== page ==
For the most part, I really enjoyed reading John MacArthur's Why Believe the Bible? For the record, this is not a new book, but a newly reprinted book with a few pages of new material.
Why Believe the Bible? is divided into three sections: "Can We Really Believe the Bible?", "What Does God's Word Do For Us?", and "How To Get The Most From God's Word." I liked the last two sections better than the first. But the book is solidly good from start to finish.
My favorite chapters were: "God's Word: Guide to His Will," "God's Word: The Way to Grow," "God's Word: The Perfect Pruning Knife," "What Does God's Word Say?" and "What Does God's Word Mean (And What Do I Do About It)?"
I love that so much of this one is about why it's important to read the Bible and on how to read the Bible. I also love the first appendix. In it, he provides examples for people who want to read thirty minutes a day, sixty minutes a day, and ninety minutes a day.
When believers aren't growing, it can usually be traced to failure to be in God's Word. They go to church and sit. They take along their cups and fill them up and then spill them on the steps as they leave. They complain of not getting much out of church or the Christian life. They are weak and rundown when it comes to facing temptations, trials, problems and challenges… Their souls are starved for wholesome spiritual food. The Bible refers to itself as milk, bread and meat, but spiritually a lot of Christians are subsisting on French fries, Cokes, and M&Ms. They aren't growing because they have very little to grow on. Ironically, the solution to their problems is in the very thing they refuse to feed upon--God's Word. (115)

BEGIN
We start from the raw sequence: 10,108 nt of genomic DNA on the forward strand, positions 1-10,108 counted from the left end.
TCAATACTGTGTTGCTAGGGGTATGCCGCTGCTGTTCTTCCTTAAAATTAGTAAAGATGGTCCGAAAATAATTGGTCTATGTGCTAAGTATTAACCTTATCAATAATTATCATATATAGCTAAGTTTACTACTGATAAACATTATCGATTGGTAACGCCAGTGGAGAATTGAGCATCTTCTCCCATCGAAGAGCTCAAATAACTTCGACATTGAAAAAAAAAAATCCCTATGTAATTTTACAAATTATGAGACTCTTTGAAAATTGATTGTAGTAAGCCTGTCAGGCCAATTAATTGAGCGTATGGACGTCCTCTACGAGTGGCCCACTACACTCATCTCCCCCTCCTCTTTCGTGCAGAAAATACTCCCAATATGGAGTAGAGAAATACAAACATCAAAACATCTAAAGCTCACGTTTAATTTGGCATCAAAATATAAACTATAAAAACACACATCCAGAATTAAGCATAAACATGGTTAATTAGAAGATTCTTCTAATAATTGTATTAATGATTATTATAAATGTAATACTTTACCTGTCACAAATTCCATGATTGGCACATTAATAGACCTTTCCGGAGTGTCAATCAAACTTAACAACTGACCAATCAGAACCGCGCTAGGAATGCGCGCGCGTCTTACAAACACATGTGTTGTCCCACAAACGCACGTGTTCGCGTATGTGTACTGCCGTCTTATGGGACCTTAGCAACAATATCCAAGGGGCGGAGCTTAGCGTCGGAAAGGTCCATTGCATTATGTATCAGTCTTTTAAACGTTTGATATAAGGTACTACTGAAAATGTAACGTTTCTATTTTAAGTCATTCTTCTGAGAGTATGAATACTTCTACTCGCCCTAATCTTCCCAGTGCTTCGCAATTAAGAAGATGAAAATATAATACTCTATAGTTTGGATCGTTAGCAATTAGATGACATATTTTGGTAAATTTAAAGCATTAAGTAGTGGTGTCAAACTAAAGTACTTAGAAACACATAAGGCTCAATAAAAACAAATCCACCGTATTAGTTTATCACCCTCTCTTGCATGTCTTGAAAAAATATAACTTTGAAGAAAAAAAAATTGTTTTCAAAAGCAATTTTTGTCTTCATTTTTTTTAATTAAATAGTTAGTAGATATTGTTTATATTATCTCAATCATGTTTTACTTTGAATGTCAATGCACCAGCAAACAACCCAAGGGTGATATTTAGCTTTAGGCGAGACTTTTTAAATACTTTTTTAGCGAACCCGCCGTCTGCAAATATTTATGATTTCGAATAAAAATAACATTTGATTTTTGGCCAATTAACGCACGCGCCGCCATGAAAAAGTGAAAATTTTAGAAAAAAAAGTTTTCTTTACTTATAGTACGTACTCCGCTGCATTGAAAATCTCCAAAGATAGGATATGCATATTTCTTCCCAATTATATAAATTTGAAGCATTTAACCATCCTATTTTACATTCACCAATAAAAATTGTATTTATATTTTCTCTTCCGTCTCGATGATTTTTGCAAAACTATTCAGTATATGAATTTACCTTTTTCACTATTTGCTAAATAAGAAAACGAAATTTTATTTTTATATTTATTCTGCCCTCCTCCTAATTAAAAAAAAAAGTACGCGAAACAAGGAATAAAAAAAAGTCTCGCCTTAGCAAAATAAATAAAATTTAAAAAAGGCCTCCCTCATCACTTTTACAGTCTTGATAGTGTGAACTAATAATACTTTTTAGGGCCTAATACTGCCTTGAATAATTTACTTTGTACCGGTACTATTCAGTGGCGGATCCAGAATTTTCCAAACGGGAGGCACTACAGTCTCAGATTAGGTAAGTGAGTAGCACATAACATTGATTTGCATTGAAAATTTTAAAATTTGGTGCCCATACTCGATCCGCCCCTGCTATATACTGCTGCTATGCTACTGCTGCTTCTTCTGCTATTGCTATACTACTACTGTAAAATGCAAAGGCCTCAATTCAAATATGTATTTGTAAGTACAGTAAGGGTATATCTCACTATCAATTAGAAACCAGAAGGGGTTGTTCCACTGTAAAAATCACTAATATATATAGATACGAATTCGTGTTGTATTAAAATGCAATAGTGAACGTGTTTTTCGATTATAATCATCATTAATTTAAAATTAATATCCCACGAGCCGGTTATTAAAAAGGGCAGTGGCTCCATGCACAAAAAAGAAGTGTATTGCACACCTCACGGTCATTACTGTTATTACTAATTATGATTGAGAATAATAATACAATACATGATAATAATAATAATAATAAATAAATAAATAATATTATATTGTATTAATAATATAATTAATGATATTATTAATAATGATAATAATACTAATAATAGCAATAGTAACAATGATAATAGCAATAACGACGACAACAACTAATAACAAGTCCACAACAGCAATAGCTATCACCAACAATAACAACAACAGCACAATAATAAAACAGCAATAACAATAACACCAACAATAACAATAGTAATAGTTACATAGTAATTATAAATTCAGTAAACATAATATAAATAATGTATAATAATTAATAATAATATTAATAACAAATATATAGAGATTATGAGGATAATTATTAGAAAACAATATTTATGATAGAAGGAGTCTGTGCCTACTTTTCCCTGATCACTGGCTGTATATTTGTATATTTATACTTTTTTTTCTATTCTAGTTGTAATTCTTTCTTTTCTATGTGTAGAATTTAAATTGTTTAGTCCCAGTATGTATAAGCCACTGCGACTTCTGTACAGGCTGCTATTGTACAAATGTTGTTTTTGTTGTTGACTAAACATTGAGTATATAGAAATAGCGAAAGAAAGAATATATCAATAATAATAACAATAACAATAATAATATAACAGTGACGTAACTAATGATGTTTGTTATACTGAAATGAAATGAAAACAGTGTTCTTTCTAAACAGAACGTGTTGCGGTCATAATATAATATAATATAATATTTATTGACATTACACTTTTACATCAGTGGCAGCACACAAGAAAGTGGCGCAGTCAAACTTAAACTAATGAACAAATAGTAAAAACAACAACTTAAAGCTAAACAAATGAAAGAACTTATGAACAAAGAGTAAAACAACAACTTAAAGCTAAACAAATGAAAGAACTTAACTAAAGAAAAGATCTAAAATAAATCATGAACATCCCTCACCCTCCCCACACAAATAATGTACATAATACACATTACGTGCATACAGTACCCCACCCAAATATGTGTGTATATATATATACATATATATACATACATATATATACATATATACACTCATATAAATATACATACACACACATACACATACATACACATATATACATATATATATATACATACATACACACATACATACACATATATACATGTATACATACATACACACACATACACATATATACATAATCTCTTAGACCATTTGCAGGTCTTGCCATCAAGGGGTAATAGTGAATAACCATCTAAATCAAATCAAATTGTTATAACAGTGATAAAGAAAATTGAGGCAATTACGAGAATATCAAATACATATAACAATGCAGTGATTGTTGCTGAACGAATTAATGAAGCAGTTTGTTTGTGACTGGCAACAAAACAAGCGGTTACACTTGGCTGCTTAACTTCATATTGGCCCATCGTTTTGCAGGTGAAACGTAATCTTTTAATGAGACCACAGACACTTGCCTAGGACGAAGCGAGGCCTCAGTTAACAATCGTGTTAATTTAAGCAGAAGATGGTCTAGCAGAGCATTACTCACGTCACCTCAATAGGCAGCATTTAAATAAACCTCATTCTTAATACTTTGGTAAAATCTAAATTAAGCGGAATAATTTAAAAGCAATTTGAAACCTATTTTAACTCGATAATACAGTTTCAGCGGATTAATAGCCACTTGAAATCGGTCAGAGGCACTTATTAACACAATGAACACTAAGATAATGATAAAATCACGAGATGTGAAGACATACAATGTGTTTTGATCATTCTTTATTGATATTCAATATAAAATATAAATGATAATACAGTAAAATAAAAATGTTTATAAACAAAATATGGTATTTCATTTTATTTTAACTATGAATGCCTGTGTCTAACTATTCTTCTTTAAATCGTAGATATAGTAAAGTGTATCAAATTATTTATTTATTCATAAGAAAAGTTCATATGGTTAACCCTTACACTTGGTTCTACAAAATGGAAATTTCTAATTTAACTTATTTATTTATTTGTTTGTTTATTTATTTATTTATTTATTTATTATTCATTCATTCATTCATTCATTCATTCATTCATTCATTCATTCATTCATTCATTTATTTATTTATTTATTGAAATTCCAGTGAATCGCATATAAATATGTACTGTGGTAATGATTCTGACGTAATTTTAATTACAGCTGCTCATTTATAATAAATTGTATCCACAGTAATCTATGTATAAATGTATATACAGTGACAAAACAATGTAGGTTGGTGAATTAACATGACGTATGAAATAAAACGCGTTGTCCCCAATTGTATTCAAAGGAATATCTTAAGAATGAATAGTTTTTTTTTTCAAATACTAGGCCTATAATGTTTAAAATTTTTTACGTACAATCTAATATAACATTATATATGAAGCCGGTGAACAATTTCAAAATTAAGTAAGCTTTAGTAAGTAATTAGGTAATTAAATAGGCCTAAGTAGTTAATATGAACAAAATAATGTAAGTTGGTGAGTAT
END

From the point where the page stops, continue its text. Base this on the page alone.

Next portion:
There is no magic in memorizing Scripture. (In fact, it can lead you into the driest kind of legalism.) But there is a tremendous blessing and power in knowing where various passages can be found and what kind of help and resources they can provide. (139)
The first step in Bible study is to read the Bible. I can't emphasize too strongly that effective Bible study has to begin with a systematic reading of the Scriptures. Other methods will be of limited benefit unless you get the entire flow and context of what God's Word is saying. (162)
Of course you need a plan for your reading. For the Old Testament I suggest reading through all of it once a year in a narrative manner (from Genesis to Malachi, no skipping around)… The best way to read the Old Testament is straight through, like a story. As you read, keep a pencil and notebook in hand. Put down notes regarding areas you want to come back to and study in depth later, preferably with the inductive method. (163)
With the New Testament I use a little different approach. Instead of reading through the entire New Testament from Matthew to Revelation, I read each book over and over for 30 days. (164)
If you want to know what the Bible says, this method will do the job like no other. Vary the length of the books you tackle. First a short one, then a long one, then back to a couple of short ones. In two-and-a-half years you will cover the entire New Testament 30 times, and somewhere along the way it will all start to come together as never before. (166)
© Becky Laney of Operation Actually Read Bible